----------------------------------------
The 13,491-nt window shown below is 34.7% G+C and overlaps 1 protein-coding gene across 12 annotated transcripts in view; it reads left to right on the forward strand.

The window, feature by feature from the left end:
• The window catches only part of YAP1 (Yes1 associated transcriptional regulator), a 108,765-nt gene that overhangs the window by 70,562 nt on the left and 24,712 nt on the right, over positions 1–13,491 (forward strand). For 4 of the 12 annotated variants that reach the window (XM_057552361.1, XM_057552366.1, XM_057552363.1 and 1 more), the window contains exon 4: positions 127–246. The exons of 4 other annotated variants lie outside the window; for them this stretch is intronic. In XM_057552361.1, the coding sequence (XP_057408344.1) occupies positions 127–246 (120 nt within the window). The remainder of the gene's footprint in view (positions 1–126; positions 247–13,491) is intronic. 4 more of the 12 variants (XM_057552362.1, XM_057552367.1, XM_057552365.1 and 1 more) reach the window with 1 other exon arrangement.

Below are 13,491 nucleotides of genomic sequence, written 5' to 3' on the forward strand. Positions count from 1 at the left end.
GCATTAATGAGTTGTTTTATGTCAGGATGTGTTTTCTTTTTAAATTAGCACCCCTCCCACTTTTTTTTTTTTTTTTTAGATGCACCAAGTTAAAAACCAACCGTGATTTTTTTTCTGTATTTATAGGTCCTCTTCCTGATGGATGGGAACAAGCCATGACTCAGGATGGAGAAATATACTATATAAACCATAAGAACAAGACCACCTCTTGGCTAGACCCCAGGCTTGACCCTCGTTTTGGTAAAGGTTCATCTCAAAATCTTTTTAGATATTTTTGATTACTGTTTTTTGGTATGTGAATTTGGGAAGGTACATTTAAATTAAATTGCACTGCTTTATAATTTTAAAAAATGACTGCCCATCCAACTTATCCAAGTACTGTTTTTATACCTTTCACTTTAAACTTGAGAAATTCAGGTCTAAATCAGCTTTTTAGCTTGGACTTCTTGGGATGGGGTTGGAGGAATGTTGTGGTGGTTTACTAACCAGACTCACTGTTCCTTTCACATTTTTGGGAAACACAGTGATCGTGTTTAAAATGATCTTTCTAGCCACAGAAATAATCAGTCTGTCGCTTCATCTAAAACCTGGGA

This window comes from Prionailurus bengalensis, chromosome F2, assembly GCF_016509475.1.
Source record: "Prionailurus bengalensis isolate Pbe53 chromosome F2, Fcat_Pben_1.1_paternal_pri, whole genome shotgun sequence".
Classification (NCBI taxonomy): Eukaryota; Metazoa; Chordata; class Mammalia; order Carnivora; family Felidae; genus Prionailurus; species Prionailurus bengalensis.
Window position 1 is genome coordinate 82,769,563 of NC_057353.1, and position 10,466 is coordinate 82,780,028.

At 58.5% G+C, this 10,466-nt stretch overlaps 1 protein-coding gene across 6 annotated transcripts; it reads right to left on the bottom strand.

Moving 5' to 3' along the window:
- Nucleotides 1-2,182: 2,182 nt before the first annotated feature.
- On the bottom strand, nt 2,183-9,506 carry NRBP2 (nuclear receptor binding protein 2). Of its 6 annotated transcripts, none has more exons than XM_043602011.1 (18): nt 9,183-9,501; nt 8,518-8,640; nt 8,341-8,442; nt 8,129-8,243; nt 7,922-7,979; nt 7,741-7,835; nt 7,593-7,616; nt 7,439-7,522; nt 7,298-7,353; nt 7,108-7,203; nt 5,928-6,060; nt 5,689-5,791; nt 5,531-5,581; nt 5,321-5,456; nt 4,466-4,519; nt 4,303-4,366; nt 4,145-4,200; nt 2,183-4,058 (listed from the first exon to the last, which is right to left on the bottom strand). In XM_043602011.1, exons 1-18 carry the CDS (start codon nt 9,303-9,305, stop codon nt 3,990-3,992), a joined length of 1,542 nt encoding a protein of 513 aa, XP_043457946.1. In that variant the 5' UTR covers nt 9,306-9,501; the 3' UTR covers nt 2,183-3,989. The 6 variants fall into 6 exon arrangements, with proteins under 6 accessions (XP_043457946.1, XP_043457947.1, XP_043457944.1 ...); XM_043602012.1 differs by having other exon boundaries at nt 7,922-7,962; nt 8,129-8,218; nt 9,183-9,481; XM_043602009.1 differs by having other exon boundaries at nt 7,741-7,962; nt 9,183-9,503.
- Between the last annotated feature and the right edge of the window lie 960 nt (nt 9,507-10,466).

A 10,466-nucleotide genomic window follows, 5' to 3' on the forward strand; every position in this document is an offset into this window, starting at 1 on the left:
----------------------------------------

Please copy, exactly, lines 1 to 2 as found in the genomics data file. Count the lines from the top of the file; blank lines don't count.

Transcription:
The 13,491-nt window shown below is 34.7% G+C and overlaps 1 protein-coding gene across 12 annotated transcripts in view; it reads left to right on the forward strand.

The window, feature by feature from the left end: